Look, I wasn’t a big fan of Ghostbusters 2 mainly because it ignored The Real Ghostbusters. Instead of continuing their adventures we got the reunion movie trope and I just wasn’t into it. There’s a lot wrong with that movie and even today despite all they get right in the end I can’t really watch it like I do the original movie. If it wasn’t for the cartoon there might not even BE a second film, much less the video game serving as a third, or the reboot, or the return to the continuity with Ghostbusters Afterlife on its way to theaters. I’m not even sure I’m that interested in Afterlife at this point because I was more into the cartoon than the previous sequel, though the video game does look interesting. Note also that Extreme Ghostbusters, good as it was, is still a bit too dark for my tastes, a bit more towards the horror side, just with a bunch of college kids and 90s tropes.
That’s what Ghostbusters was, not a comedy but a lighter toned horror movie. It can be confusing given how many members of the cast have been known for comedy before and since the film, and that’s not the first time that happened. The Meteor Man didn’t exactly jibe with Robert Townsend’s previous works and thus wasn’t given a chance as a family superhero movie for urban youth, especially black kids. (It was a superhero movie with an all-black cast long before Black Panther finally had a live-action appearance.) Fans wanted a new Ghostbusters movie for years, with the video game being the closest they could get after the passing of Harold Ramis. Losing Egon loses part of the magic, but Bill Murray not wanting to return (losing any of the four is a bad thing no matter how little Ernie Hudson got to do compared to Arsenio Hall on the show–and yes, I know Hudson was stupidly looked over voicing Winston on the cartoon) held things up.
Instead we got the comedy known either as Ghostbusters 2016 or alternately Ghostbusters: Answer The Call thanks to the tagline in the trailer. The movie did poorly with fans and with the general public. Hollywood being Hollywood they can’t accept that they didn’t make a good product (note that I still have yet to see it and it’s only morbid curiosity that has me interested in seeing it) and blamed toxic fans, sexists, and anyone else to avoid taking a look at the actual complaints. It’s not a comedy franchise, the story wasn’t very good, there were people making a case for reverse sexism for how the male secretary was treated versus Janine in the movies and pre-interference cartoons, and it wasn’t the original characters together again and continuing the storyline. When you take on a property you take on its fans and if you can’t please the old fans while finding new ones you will fail. And so it did.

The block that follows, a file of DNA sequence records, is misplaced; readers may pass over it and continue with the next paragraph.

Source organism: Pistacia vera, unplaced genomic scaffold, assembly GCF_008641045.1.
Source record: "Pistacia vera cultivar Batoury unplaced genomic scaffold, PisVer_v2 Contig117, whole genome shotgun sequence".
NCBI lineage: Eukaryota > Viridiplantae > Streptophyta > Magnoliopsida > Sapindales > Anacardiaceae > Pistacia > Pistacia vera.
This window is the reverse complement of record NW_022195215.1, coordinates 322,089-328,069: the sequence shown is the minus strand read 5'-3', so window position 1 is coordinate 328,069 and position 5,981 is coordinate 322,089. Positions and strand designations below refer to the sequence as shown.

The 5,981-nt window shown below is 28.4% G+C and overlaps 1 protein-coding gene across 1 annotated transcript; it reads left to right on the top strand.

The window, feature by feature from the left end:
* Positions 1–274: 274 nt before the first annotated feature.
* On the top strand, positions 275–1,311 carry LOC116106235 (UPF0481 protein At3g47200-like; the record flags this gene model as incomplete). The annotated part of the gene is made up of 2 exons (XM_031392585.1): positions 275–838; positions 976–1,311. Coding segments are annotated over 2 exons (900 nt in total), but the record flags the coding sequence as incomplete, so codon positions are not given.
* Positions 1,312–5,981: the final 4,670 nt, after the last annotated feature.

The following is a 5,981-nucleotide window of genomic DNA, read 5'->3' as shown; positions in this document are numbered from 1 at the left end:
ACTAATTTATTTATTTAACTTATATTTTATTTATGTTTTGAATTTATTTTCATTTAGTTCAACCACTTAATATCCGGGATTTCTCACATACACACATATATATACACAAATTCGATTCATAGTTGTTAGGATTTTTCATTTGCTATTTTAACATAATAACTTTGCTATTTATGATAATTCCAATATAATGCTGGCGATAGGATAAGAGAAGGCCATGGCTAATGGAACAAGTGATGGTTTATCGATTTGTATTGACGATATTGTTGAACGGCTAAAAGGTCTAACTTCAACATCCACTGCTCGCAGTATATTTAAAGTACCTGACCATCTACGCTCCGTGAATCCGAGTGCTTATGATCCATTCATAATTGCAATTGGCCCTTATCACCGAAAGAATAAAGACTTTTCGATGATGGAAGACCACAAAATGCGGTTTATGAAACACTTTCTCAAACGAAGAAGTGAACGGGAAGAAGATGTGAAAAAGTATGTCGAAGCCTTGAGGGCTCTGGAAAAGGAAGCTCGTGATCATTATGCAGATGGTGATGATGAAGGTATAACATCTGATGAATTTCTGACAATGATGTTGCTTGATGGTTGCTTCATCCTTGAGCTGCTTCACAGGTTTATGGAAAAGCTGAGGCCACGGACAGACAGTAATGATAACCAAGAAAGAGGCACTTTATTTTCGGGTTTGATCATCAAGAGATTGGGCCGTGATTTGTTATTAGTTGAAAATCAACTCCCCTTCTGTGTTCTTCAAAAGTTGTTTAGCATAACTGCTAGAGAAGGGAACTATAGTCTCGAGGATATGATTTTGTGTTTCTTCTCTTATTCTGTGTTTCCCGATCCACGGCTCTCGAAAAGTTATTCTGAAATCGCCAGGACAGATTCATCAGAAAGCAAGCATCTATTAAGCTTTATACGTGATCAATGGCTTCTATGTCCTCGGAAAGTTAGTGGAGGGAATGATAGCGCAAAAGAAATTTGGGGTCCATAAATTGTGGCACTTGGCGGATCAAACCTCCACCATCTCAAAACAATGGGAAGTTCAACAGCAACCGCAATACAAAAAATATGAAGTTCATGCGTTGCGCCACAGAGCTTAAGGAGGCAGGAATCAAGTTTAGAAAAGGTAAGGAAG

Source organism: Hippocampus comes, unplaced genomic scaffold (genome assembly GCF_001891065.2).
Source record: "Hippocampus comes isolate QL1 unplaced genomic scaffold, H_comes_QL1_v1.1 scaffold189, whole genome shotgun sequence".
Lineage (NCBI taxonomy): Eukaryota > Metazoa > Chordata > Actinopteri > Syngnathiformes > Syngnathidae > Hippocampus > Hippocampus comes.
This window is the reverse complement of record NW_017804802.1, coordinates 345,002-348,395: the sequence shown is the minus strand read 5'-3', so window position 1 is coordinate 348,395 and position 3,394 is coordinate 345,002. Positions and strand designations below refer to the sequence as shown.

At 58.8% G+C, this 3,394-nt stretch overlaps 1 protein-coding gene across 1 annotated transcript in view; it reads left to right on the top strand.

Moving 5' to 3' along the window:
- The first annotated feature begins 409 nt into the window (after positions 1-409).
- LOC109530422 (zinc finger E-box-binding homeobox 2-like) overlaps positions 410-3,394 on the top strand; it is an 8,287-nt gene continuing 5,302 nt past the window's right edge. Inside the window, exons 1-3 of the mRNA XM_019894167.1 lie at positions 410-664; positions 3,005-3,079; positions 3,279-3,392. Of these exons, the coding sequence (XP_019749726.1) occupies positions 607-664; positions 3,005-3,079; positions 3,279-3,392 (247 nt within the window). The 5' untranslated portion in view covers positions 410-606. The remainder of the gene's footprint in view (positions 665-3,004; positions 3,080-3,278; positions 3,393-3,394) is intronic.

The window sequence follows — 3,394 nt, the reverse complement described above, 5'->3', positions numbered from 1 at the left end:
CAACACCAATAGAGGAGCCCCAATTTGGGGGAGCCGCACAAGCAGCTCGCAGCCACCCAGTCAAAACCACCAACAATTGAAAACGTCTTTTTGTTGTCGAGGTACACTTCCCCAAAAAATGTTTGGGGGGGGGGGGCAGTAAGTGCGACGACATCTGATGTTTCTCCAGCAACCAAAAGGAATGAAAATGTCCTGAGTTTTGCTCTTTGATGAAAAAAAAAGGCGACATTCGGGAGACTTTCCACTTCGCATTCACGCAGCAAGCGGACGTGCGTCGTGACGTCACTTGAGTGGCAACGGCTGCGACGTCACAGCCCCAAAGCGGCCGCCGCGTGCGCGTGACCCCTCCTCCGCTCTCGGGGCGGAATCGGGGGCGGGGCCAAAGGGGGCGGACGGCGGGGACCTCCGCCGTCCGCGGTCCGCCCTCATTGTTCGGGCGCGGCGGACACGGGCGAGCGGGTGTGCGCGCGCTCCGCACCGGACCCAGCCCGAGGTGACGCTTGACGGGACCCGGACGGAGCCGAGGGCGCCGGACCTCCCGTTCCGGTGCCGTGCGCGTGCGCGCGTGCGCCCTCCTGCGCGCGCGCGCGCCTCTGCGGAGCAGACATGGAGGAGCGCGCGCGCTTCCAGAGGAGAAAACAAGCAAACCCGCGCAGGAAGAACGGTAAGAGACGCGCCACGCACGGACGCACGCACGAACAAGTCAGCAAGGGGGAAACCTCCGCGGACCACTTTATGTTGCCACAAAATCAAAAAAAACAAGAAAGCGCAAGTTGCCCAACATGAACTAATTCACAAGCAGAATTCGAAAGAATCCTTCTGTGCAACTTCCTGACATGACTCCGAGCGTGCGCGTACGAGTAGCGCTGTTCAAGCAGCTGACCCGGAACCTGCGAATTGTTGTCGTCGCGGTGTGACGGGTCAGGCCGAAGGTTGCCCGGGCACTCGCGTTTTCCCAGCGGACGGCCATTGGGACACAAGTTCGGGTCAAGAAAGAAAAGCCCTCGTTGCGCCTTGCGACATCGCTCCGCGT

Andre over at Midnight’s Edge has seen the movie, collected all the complaints and praises, and put together a video explaining why the movie failed, why a certain sect of critics are rushing to its defense, and why that same sect wants Ghostbusters: Afterlife, a movie that does try to play to the old fans, to fail even harder than the reboot. Then I have a few thoughts.
Catch more Midnight’s Edge on YouTube.